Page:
Hair, nail, and massage businesses across the state are allowed to reopen today after being shut down for months due to the pandemic. New rules and regulations are in place as these businesses will only be able to accommodate about half of their usual customers. Equipment and chairs and rooms will have to be sanitized between every customer. Bernadette Blanchard of BABS Salon & Wellness Spa in Birmingham says, “We’re following CDC guidelines. We’re doing everything possible to keep us safe and our clients trust in us.”
The state’s fraud investigation into unemployment benefits has restored payments to 41% of the people initially affected. However it’s turned up at least 200,00 new cases, making at least 400,000 accounts going unpaid while the UIA continues its investigations. Michigan plans on adding another 200 workers to the 600 strong UIA staff. Please click here to read more.
African Americans have borne the brunt of the pandemic, as a series of surveys shows that African Americans are disproportionately likely to say a family member or close friends has died of COVID-19. 11% say they were close with someone who has died from the virus, compared with 5% of Americans overall and 4% of white Americans. Findings come from three COVID impact surveys between April and June by NORC at University of Chicago and the Data foundation. Please click here to read more information.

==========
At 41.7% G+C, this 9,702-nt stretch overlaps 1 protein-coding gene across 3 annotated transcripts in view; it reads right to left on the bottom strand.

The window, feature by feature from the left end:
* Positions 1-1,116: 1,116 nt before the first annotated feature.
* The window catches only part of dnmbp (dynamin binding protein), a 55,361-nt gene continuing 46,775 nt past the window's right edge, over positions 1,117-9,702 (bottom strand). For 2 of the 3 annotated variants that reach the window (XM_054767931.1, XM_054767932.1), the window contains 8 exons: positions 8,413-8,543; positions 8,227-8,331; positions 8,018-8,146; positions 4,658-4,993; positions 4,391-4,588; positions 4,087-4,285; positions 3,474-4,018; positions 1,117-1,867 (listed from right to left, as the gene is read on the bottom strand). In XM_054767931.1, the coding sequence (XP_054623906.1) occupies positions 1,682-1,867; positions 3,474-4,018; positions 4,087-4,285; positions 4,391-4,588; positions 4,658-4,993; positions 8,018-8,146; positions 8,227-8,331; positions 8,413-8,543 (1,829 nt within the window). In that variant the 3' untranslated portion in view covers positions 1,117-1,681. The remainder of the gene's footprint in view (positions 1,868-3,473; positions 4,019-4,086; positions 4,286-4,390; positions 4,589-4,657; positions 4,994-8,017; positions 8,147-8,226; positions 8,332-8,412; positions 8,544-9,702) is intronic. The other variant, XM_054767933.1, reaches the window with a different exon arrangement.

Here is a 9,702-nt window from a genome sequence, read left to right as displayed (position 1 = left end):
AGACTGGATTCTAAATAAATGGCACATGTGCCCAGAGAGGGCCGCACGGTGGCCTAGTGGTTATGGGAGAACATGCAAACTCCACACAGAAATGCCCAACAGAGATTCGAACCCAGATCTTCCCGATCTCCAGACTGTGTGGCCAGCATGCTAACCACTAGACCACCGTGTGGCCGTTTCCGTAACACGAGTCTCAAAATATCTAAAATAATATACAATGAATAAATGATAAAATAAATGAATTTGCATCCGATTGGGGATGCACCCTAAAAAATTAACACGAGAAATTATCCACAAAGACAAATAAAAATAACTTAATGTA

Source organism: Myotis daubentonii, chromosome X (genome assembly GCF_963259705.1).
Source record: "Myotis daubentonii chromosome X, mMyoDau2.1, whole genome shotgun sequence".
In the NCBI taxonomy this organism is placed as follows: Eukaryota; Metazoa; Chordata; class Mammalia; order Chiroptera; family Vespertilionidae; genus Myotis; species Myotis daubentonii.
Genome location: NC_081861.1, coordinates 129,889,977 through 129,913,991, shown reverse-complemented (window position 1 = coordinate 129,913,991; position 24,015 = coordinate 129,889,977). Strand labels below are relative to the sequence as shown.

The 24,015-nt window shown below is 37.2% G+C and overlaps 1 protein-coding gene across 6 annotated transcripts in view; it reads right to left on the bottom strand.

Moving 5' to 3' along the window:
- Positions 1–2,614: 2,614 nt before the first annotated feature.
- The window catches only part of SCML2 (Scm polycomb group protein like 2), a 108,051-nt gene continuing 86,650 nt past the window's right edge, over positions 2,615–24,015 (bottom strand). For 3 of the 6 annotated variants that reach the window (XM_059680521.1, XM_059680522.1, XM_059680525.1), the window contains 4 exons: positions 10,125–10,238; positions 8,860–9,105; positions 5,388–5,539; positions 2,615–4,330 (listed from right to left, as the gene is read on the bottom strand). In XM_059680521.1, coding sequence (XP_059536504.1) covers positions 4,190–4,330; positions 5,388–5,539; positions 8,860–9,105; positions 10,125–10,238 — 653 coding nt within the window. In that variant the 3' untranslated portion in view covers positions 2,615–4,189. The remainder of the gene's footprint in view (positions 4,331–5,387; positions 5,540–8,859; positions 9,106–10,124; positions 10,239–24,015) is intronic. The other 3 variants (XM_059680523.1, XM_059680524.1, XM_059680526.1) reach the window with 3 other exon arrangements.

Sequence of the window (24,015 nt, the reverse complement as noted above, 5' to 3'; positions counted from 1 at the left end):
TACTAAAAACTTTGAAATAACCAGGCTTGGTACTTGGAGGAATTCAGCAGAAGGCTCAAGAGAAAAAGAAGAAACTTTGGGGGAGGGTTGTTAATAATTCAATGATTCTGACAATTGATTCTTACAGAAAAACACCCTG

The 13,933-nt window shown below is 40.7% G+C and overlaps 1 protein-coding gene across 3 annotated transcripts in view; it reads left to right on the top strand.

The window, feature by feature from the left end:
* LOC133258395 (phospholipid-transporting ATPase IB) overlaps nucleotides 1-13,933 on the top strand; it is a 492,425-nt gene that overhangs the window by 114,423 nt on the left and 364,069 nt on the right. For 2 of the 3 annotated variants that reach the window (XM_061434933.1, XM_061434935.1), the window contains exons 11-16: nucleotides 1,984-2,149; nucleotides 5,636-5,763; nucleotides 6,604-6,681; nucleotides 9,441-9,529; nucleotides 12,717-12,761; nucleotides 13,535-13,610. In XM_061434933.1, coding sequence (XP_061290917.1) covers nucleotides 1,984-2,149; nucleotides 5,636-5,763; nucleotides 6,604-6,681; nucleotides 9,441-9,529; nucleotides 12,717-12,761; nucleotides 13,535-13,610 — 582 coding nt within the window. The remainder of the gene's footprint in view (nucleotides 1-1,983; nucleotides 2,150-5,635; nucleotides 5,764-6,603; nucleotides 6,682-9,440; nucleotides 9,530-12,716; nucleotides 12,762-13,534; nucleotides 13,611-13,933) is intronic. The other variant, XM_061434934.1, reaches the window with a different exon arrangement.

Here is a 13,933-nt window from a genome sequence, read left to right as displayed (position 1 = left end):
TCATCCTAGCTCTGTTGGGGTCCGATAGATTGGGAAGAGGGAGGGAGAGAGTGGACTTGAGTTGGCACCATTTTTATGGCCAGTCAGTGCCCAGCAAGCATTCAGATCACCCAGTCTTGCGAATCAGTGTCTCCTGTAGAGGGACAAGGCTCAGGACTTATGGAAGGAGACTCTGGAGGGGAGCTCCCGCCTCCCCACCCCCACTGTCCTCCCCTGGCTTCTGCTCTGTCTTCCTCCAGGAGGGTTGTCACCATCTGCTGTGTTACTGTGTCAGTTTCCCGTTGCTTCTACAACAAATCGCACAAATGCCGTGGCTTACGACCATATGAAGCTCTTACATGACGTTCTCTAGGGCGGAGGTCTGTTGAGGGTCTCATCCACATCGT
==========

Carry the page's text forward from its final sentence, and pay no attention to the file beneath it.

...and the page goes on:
Only three new coronavirus deaths were recorded throughout all of Michigan on Sunday, with 189 newly confirmed cases. Even though cases counts over the weekend tend to be lower, it marks three days in a row with fewer than 200 new cases. The new seven-day average for new COVID-19 cases is at 160 statewide. There have been 59,900 confirmed cases of the virus throughout, and a total of 5,770 deaths.
The two largest sources of state money to the School Aid Fund are sales and income taxes. These have fallen sharply during the shutdown, creating a budget hole that could possibly get to $2.4 billion over the next two years. Schools are eyeing cuts to employees, salaries, and transportation as they try to navigate the revenue crash caused by the pandemic. Chris Wignet, executive director of the Michigan Association of Superintendents and Administrators says the funding situation is unprecedented. Please click here to read more.
The standard practice for most budget planners at universities is to plan for tuition increases for the coming year. Some colleges and universities are now planning on freezing tuition costs to entice students to stay enrolled, and gamble that finances won’t take a dive. The standard practice for most budget planners at universities is to plan for tuition increases for the coming year. Central, Oakland, Western Michigan, and Saginaw Valley State universities have all announced tuition freezes for the next year. Other universities will make their decisions later in the month. Please click here for more information on the importance of tuition dollars.
A study conducted by researches at Imperial College London and Oxford University are showing that Governor Whitmer’s stay-at-home order may have saved tens of thousands of lives. They determined states with highly aggressive restrictions experienced more success with reducing the spread of coronavirus. Decreased mobility seems to have played a large role in keeping COVID-19 from spreading too much, and researchers are predicting that increased mobility following relaxation of social distancing will lead to a resurgence of transmission. There is no evidence that any state is approaching herd immunity. Please click here to read more.
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